Dr. Malgorzata Grazyna Makowska


Material Scientist

microXAS group & Advanced Nuclear Materials group (LSF and LNM)

Paul Scherrer Institut
Forschungsstrasse 111
5232 Villigen PSI



Małgorzata Makowska graduated from Gdansk University of Technology in Applied Physics. She finished her PhD at the Department of Energy Conversion and Storage of Technical University of Denmark in collaboration with European Spallation Source (ESS ERIC) in 2015. In years 2016-2018 she worked as an instrument scientist at the fast neutron imaging beamline NECTAR at FRM II, Heinz Maier-Leibnitz Zentrum (MLZ) (Garching, Germany). From 2018 to 2021 she was engaged as a postdoctoral fellow in the group of Prof. Helena Van Swygenhoven, Photons for Engineering and Manufacturing (PEM) at PSI.  During this time she worked on advanced manufacturing of ceramics using various synchrotron characterization techniques, such as XRD, XRF- contrast imaging, full field tomographic microscopy and high resolution powder diffraction.  In April 2021 Małgorzata started a bridge position between two divisions of PSI : NES and PSD. She is enrolled in two groups: Advanced Nuclear Materials group of  Manuel Pouchon and microXAS group of Daniel Grolimund. 

Institutional responsibilities

Bridging scientific activities at the Nuclear Energy and Safety Research Division (Laboratory of Nuclear Materials, LNM) with the opportunities at the Photon Science Division, particularly at the microXAS beamline of SLS. Local contact at the microXAS for users from NES and external users planning experiments involving radioactive samples.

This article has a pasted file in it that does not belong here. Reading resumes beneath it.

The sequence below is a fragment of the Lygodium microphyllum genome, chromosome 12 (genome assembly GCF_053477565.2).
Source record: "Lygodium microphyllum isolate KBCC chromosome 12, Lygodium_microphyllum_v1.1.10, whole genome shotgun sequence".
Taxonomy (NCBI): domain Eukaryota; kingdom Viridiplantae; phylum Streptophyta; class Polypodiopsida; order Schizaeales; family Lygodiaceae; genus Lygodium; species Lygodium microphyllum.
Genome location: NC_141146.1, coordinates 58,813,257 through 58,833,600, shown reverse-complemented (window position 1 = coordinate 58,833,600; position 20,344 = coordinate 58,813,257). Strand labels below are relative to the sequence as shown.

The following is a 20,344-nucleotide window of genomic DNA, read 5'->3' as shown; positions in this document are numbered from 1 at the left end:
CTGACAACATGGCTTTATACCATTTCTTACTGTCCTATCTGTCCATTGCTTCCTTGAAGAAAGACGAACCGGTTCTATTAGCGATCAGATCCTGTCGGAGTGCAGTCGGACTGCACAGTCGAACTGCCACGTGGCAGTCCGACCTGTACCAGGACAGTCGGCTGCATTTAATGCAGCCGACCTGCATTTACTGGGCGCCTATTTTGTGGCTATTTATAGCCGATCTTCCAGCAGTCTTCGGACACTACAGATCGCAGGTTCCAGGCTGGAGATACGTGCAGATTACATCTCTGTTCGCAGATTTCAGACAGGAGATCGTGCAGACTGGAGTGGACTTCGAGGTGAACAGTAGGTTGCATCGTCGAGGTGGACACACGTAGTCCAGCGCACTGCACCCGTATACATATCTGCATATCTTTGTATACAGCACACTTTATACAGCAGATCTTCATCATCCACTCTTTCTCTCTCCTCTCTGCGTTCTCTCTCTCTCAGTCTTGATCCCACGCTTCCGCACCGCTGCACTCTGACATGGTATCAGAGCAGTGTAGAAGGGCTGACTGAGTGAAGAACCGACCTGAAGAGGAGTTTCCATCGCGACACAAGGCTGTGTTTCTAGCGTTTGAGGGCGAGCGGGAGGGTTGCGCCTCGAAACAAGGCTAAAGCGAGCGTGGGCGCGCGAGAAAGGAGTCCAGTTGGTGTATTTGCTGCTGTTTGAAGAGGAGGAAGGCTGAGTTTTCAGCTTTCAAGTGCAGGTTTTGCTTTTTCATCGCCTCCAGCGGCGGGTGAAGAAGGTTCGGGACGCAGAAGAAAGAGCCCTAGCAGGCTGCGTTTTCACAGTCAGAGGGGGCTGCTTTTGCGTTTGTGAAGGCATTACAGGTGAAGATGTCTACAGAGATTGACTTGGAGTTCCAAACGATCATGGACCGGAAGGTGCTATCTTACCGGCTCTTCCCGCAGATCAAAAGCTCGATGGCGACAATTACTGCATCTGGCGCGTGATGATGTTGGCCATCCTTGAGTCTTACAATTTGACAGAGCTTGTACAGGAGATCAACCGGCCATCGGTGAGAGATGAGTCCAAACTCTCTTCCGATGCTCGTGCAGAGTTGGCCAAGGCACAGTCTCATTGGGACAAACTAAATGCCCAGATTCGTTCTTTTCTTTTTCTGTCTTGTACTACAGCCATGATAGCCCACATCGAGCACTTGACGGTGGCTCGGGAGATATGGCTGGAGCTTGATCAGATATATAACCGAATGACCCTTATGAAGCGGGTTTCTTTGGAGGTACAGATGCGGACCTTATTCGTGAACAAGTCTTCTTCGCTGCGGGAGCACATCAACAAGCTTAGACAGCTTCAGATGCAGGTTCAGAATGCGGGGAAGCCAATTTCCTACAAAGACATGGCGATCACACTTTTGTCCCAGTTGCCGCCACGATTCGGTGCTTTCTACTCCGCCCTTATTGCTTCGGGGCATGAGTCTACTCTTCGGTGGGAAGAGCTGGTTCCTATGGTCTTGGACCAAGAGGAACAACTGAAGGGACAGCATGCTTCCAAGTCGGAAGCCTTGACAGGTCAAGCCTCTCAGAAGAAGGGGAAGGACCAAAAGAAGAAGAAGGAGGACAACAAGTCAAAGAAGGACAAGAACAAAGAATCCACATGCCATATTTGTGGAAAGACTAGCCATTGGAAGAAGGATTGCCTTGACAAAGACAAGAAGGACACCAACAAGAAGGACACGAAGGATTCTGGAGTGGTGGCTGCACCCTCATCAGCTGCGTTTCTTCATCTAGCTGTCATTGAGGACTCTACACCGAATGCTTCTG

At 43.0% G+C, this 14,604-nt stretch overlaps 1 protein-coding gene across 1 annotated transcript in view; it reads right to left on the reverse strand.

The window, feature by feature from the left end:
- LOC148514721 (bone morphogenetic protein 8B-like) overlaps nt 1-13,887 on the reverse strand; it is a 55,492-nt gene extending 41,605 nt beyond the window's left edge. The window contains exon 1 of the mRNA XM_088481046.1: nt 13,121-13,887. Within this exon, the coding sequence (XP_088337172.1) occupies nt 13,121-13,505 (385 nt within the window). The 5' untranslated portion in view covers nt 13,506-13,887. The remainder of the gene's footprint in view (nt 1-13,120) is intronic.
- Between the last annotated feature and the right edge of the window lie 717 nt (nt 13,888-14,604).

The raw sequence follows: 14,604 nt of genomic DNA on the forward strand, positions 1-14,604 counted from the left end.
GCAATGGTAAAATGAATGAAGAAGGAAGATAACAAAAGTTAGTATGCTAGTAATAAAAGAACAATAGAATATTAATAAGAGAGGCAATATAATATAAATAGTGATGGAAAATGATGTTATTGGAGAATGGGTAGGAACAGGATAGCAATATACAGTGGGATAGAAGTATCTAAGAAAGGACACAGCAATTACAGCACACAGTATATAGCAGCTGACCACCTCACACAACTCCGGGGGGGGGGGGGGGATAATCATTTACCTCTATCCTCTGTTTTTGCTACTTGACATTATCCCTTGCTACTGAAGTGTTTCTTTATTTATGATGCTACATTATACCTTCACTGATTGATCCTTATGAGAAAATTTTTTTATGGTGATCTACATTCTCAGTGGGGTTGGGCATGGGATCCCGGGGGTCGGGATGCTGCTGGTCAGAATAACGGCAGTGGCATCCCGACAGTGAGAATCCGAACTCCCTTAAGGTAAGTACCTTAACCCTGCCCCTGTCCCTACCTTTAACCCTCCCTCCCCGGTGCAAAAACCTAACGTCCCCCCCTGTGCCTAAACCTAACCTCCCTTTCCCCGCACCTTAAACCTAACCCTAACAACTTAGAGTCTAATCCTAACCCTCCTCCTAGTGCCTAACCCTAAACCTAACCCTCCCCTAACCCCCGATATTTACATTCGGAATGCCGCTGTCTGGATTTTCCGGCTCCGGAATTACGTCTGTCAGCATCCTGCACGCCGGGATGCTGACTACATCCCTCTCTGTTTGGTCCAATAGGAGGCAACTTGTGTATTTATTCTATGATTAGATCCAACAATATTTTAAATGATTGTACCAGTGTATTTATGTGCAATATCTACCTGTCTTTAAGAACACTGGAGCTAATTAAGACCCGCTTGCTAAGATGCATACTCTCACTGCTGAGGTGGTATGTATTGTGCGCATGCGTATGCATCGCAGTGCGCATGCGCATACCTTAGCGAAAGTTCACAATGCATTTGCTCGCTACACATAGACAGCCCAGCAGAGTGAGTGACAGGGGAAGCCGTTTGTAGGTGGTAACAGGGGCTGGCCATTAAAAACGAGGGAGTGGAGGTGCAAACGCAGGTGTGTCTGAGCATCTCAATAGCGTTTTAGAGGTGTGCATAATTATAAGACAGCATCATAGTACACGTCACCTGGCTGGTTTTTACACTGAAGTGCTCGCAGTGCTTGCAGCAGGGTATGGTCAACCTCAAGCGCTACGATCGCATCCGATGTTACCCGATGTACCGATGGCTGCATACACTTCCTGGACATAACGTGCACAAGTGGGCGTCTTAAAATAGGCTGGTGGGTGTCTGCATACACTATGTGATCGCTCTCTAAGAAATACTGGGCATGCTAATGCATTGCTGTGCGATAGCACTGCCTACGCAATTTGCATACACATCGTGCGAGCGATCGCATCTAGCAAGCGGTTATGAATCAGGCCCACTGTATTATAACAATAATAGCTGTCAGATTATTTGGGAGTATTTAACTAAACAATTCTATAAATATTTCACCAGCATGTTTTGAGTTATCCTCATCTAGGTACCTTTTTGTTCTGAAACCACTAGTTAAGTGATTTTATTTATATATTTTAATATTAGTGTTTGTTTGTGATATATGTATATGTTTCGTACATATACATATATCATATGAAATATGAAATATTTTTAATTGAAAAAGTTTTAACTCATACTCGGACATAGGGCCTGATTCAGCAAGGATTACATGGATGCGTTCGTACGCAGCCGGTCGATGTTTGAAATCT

Selected Publications


Cracks, porosity and microstructure of Ti modified polymer-derived SiOC revealed by absorption-, XRD- and XRF-contrast 2D and 3D imaging, M. Makowska, P.V.W. Sasikumar, L. Hagelüken, D.F. Sanchez, N. Casati, F. Marone, G. Blugan, J. Brugger, H. Van Swygenhoven, Acta Mater. (2020).

Morphology, phase composition, cracks and porosity are investigated in monolithic Ti modified SiOC polymer-derived ceramics pyrolyzed at 1000°C and 1400°C using synchrotron X-ray full field absorption-contrast tomographic microscopy and scanning XRF- and XRD-contrast microscopy. Samples pyrolyzed at 1000°C show a crack-free structure, but pyrolysis at 1400°C results in formation of cracks and at higher Ti content also shows porosity. Tomography revealed the formation of a layered morphology that varies in terms of crystallographic structure and/or Ti stoichiometric concentration. The microstructural observations and electrical conductivity are discussed in terms of pyrolysis temperature and Ti content.


Selective laser melting of thermal pre-treated METAL oxide doped aluminum oxide granules, S. Pfeiffer, M. Makowska, Kevin Florio, D.F. Sanchez, F. Marone, X. Zhang, C.G. Aneziris, H. Van Swygenhoven, K. Wegener, T. Graule, Open Ceram.

The influence of powder bed density on the final density and microstructure of aluminum oxide parts manufactured by direct selective laser melting has been studied. Iron oxide and manganese oxide nanoparticles were used to improve laser absorption by over eighty percent. To achieve such values, flowable doped alumina granules were prepared by spray drying. Thermal treatment of the granules at 1600 °C and consecutive mixing with coarse alumina allowed improvement of the tapped powder densities, reaching a maximum value of 56.4% of the theoretical density. This led to laser processed parts with densities up to 98.6% measured by tomographic microscopy. Measurements with an integrating sphere and an UV-VIS-NIR spectrophotometer employing Kubelka-Munk theory show the decrease of absorptance caused by thermal pre-treatment. 3D mapping by X-ray μ-beam fluorescence contrast tomography and high resolution synchrotron powder diffraction provide information about the variation of dopant distribution and composition within the granules.